The association between occupational trajectory and mortality probably reflects both the selection of less healthy people into lower-grade occupational groups and an increase in mortality risk as a consequence of a disadvantaged occupational position. GAZEL Cohort Study participants were probably healthy when they joined EDF-GDF, and health-related selection at job entry is unlikely. However, as shown by previous reports from this cohort, health characteristics and health behaviours (eg, excessive alcohol consumption) influenced later career progress.20,33 The high risk of mortality from external causes among men employed in a lower-grade job than that of their fathers, which needs to be confirmed in studies with a larger number of cases, suggests shared common (and possibly omitted) causes of both a high risk of premature death and restricted socioeconomic attainment.
Health selection is unlikely to be the only explanation, however. People working in low-grade jobs are more likely to engage in health-damaging behaviours, to be exposed to physical and chemical hazards, stress and insufficient social support, and to have less access to quality healthcare, all of which increase premature mortality risks.34–36 The extent to which health selection and social causation contribute to socioeconomic inequalities in premature mortality requires further research.37
To date, few investigations on lifelong socioeconomic factors and mortality have included women and those that did primarily focused on cardiovascular mortality.6,7,23 In our study, 54% of female deaths were due to cancer, 48% of which were attributable to breast cancer. Our cause-specific analyses were restricted by a limited number of deaths, but overall, our results provide support for the hypothesis that sustained socioeconomic disadvantage is associated with increased mortality due to breast cancer.38 The underlying mechanisms are probably related to a worse prognosis, rather than a higher risk of occurrence, but incidence rates of breast cancer among socioeconomically disadvantaged women may be increasing over time, and require close monitoring.32,39
Overall, associations between occupational grade, educational level, and health and behavioural characteristics were weaker in women than in men. This could reflect a smaller number of deaths. In addition, occupational grade is probably a less salient indicator of socioeconomic position for women than for men. Even in our cohort of public-sector employees, women systematically work in lower-grade jobs, even accounting for age, educational attainment, the number of years with the company and part-time work. This is indicative of national trends in France, where despite strong female workforce participation (42% in 1990, 46% in 2000), occupational sex inequalities persist (in 1990, 7% of women worked as managers compared with 13% of men; in 2000, these figures were, respectively, 10% and 16%).40,41 Thus, researchers studying socioeconomic health disparities in women should consider using multiple measures that take into account household characteristics (eg, multiple roles, division of labour), husband’s socioeconomic position, as well as work–family relationships.42,43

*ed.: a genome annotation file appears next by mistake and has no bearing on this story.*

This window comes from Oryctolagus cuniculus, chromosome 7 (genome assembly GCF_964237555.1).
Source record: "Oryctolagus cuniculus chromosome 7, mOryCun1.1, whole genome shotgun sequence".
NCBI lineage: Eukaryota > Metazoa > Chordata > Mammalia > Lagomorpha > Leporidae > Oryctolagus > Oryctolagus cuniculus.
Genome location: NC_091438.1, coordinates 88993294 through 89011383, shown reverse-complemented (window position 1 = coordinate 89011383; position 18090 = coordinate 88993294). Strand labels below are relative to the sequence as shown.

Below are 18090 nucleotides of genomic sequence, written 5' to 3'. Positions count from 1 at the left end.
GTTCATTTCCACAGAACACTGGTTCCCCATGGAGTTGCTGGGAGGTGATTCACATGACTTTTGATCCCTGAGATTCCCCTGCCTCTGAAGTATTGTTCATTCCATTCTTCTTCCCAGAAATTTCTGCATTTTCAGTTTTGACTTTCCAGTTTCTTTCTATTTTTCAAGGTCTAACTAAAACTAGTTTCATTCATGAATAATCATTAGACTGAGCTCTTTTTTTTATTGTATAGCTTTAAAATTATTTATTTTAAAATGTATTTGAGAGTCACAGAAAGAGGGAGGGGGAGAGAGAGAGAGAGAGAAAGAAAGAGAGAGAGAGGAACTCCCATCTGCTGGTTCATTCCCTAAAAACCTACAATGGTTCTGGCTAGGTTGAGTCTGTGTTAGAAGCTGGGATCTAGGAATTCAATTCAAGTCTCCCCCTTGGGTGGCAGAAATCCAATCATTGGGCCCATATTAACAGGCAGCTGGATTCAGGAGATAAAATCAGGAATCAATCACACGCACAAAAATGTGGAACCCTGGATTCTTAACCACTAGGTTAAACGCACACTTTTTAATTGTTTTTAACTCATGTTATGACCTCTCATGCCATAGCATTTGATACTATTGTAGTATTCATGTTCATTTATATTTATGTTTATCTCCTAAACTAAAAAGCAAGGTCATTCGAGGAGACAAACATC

What is already known
Studies from Scandinavia and the UK report an association between mortality and socioeconomic status in childhood and adulthood.
Most of these studies focused on cardiovascular mortality.
Data from other countries regarding non-cardiovascular causes of death are scarce.
What this paper adds
In France, where cancer is the leading cause of death, cumulative disadvantage and downward intergenerational mobility predict the risk of premature death (age ⩽65 years) in men and women.
Adult factors have a stronger predictive effect than childhood circumstances, particularly for deaths due to smoking-related cancers.
Additional research on socioeconomic status during life and mortality in settings with diverse mortality patterns is needed.
This research implies that doctors need to be especially attentive to the health of men and women who experience lifelong disadvantage.
Health inequalities still exist despite decreases in mortality, and should be specifically targeted by policy makers.
In France, where the leading cause of premature mortality is cancer, men and women who experience unfavourable lifelong socioeconomic conditions, particularly in adulthood, are at high risk of dying before the age of 65 years. We studied employees of a large public-sector company who are healthier than the general population, and the associations we report probably underestimate the effects of lifelong socioeconomic disadvantage on mortality in the general population. Other studies in settings where cancer is the leading cause of premature mortality are needed.
We thank members of the GAZEL Cohort Study who contributed data for this study; and EDF-GDF (Service des Etudes Médicales, Service Général de Médecine de Contrôle) and the INSERM-CépiDC service who collected data on mortality and made them available to us. We also thank the GAZEL Cohort Study team responsible for overseeing data collection, as well as Alice Guégen and Annette Leclerc who provided valuable advice on previous versions of the manuscript.
Funding: MM was supported by a fellowship from the French National Institute of Health Research (Programme Sciences Biomédicales, INSERM-CNRS).
Competing interests: None.